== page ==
05 February 2007

Google: A Love Letter

Awhile back I wrote a column about this small perversion of mine: I can't stand not knowing things. If an idea wanders across my brain, it MUST be attended to. Fortunately, this led to a career as a researcher, writer, and editor. Unfortunately, it meant a huge amount of time spent sitting on the floor amid multiple volumes of encyclopedia, Bartlett's Quotations, and Oxford Companions, or even worse intermnable trips to the library breathing the air of the stacks or acquiring paper cuts from the card catalogue.

One of the nice things about being retired is that I now get to do all this wonderful scrounging around for myself to fill this space. Even better G o o g l e and the internet have been invented. Thanks to these two glorious developments in my senior years, my mania is much much easier to resolve. Previous years of learning how to develop search terms now stand me in good stead. So far this week, I've pulled out my trusty keyboard and mouse and aimed at that little search window to find wonderful little bends and twists of the pipes of the internets.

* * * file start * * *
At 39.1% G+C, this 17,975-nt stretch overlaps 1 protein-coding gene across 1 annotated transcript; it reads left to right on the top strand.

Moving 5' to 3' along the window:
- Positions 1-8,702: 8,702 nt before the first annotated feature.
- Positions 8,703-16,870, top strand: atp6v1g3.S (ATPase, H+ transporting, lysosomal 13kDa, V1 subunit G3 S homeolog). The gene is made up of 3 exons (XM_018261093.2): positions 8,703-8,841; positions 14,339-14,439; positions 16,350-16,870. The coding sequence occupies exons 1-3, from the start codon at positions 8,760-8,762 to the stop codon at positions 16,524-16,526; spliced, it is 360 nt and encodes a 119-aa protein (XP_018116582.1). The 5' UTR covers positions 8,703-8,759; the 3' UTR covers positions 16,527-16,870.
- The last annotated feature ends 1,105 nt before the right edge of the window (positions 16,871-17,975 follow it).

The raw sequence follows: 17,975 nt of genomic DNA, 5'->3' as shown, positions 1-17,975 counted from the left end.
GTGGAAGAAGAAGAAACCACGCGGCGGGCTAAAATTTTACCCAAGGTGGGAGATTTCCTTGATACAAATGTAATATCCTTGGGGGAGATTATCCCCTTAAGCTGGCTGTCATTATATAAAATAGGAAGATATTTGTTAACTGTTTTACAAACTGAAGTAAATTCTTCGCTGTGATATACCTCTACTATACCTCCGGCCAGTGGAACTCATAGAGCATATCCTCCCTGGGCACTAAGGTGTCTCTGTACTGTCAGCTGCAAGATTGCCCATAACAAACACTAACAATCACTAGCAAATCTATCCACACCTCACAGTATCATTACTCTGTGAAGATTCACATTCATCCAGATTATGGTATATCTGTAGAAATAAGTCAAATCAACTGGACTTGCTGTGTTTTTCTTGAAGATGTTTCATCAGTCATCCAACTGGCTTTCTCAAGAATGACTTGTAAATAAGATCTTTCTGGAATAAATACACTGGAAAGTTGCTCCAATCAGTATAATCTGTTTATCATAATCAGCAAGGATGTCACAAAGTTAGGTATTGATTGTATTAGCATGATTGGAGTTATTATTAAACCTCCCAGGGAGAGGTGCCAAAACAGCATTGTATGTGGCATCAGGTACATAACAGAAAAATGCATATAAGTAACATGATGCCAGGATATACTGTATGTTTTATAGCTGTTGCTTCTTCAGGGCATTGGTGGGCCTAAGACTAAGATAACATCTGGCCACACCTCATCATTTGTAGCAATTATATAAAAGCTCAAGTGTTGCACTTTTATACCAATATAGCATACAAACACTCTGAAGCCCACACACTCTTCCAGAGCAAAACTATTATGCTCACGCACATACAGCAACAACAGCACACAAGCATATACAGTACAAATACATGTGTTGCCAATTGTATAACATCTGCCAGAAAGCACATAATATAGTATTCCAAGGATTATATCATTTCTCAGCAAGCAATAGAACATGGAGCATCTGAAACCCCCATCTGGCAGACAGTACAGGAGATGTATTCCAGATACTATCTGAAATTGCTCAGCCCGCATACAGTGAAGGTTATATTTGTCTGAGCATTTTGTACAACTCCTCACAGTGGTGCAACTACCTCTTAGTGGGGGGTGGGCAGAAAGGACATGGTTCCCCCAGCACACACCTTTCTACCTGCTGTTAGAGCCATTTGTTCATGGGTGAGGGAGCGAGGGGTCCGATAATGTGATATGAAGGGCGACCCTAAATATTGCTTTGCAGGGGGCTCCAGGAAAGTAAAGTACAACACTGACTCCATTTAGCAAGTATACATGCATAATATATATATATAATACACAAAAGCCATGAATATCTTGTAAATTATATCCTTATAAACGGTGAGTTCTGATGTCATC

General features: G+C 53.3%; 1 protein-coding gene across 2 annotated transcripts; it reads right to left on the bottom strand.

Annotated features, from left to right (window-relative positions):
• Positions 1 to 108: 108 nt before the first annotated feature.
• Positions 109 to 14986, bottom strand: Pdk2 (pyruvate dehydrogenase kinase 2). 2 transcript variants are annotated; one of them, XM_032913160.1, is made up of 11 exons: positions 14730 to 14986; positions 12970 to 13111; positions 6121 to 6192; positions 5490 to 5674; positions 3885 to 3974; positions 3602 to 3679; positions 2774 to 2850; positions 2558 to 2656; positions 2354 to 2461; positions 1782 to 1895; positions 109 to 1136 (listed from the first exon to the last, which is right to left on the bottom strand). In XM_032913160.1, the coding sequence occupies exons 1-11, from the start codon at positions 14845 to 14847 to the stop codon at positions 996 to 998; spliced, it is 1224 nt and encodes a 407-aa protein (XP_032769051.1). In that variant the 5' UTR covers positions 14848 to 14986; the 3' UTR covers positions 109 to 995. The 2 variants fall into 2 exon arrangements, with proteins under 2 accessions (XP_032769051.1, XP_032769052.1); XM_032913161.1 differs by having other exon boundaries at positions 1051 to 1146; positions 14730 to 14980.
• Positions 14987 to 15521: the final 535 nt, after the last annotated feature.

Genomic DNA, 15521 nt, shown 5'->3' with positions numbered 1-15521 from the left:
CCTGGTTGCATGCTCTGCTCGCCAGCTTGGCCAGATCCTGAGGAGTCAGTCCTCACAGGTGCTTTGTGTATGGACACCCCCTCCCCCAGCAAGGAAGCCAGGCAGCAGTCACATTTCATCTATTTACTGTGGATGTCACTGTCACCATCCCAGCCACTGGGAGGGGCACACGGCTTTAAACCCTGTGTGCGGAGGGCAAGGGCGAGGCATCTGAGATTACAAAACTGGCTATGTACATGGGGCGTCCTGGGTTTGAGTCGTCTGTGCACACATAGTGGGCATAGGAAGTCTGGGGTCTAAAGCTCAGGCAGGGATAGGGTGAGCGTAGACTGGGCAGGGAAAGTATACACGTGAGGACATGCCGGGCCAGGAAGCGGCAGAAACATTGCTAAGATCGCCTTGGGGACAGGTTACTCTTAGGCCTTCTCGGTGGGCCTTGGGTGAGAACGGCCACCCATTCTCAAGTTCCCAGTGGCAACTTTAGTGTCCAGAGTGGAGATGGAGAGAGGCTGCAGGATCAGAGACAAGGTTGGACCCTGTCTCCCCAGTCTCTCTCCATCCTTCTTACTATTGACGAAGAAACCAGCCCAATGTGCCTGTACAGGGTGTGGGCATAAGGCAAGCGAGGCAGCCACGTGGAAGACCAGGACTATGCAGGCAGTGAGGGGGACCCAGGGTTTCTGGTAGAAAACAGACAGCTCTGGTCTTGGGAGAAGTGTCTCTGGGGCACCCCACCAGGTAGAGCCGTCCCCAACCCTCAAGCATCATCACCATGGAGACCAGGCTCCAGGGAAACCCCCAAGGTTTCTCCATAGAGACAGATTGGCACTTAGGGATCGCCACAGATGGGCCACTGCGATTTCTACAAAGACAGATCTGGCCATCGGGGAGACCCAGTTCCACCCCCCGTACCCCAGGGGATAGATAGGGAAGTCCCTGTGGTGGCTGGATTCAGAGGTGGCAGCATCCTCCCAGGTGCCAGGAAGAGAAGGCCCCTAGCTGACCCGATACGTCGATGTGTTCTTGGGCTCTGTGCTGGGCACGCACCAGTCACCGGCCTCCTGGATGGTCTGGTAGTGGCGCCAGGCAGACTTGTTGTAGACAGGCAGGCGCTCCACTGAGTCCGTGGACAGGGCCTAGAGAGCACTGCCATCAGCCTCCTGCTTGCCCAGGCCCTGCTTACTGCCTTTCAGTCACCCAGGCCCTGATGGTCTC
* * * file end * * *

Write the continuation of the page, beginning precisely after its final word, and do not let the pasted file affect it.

Historical Scandals
Animals of the Chinese Zodiac
Baseball History
Pancho Barnes

Now just for fun, I am exploring the sinking of the USS Maine, a great example of how to invade a sovereign nation, blame the victim, stir the American public to rampaging patriotism, kill a lot of people all while getting into a totally unnecessary war without really trying. Can't imagine why this crossed my mind while watching the latest Presidential budget request, but it did, so the urge to search has once more taken over the keyboard.

G o o g l e should come in handy if only because William Randolph Hearst sold newspapers that made it possible to buy San Simeon, and Mark Twain got a great story out of the event while the country got a a President named Teddy. The Spanish didn't have weapons of mass destruction either.


Linda said...

"Remember the Maine!"

Great story by Mr. Twain (who called Connecticut here home!) - I love his writing!

Jamie said...

The War Prayer is one of my favorites. Twain wasn't serious often and the satire in this one is about as sharp edged as it gets. He was totally opposed to the Spanish American War as blantant American jingoism.